Japan To Help Build New Coal Power Plants In Eastern Europe
Japan’s government plans to support Ukraine and other Eastern European nations in the construction of next-generation coal-fired power plants that can generate power with less fuel, according to informed sources.
Under the initiative, Japan would stand behind the nations’ efforts to use coal—abundant in Eastern Europe—instead of natural gas, the supply of which makes them dependent on Russia. The government is expected to announce the initiative at the meeting of energy ministers from Japan and other Group of Seven industrialized nations to be held in Rome from May 5.
Japan’s support will involve the construction of coal-fired power plants using technologies known as supercritical steam pressure and ultra supercritical pressure to spin the turbines, enabling these nations to obtain electricity while using less fuel and emitting less carbon dioxide.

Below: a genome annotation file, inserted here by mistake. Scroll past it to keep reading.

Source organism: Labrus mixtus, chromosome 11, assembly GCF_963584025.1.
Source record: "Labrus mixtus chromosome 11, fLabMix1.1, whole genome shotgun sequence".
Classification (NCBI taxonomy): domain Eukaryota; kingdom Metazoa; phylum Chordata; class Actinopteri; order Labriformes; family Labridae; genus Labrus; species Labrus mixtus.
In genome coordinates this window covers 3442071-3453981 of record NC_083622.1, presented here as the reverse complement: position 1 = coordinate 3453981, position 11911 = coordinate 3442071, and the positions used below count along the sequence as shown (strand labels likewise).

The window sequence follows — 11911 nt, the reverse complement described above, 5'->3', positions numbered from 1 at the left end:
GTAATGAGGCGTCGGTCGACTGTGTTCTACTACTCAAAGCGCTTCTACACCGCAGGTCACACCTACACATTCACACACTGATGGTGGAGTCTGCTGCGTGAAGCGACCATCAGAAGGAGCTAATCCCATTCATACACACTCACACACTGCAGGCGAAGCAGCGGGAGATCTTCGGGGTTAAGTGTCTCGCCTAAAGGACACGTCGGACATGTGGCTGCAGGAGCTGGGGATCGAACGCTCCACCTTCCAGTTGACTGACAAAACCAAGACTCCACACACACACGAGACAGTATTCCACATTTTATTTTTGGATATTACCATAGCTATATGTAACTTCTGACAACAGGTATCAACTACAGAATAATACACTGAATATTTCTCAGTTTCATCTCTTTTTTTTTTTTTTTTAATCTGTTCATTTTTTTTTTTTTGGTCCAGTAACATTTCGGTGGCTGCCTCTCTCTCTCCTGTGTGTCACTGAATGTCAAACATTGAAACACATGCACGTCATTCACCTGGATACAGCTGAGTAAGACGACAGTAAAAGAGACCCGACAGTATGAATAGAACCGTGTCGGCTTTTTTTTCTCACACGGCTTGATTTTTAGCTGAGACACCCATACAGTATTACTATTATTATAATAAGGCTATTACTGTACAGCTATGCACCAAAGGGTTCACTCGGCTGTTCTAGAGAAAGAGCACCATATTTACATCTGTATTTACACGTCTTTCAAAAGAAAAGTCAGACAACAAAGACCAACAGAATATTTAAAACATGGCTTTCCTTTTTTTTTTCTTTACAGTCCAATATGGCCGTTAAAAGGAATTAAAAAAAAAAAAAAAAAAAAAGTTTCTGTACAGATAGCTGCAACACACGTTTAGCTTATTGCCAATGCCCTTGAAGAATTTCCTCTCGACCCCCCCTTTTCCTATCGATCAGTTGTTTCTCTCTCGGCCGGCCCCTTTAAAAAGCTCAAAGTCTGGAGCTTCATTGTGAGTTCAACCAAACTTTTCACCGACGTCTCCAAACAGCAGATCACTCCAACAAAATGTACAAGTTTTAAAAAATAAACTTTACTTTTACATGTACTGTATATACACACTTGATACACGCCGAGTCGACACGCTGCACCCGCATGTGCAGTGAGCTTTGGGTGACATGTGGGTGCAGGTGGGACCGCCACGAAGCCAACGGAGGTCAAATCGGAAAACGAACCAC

With a power generation efficiency of 40 percent to 43 percent, Japan has the world’s most advanced technologies in this field. About one-fourth of the coal-fired power plants in the nation use these technologies.
In comparison, Germany has a power generation efficiency of about 38 percent, while the corresponding figures for Ukraine and other Eastern European nations apparently remain at the 30 percent levels.
If an agreement is reached with Ukraine, Japan will support a feasibility study to rebuild power plants during the current fiscal year. Under the initiative, Japan will provide yen loans to cover several tens of billions of yen in construction costs in addition to its energy-saving technologies, while Ukraine will provide emission quotas for greenhouse gases to Japan under their bilateral framework.
The G-7 meeting of energy ministers will discuss policies to raise the energy self-sufficiency rates of Ukraine and other European nations, as well as diversifying their energy supplies with one goal in mind: lowering their dependency on natural gas and oil from Russia.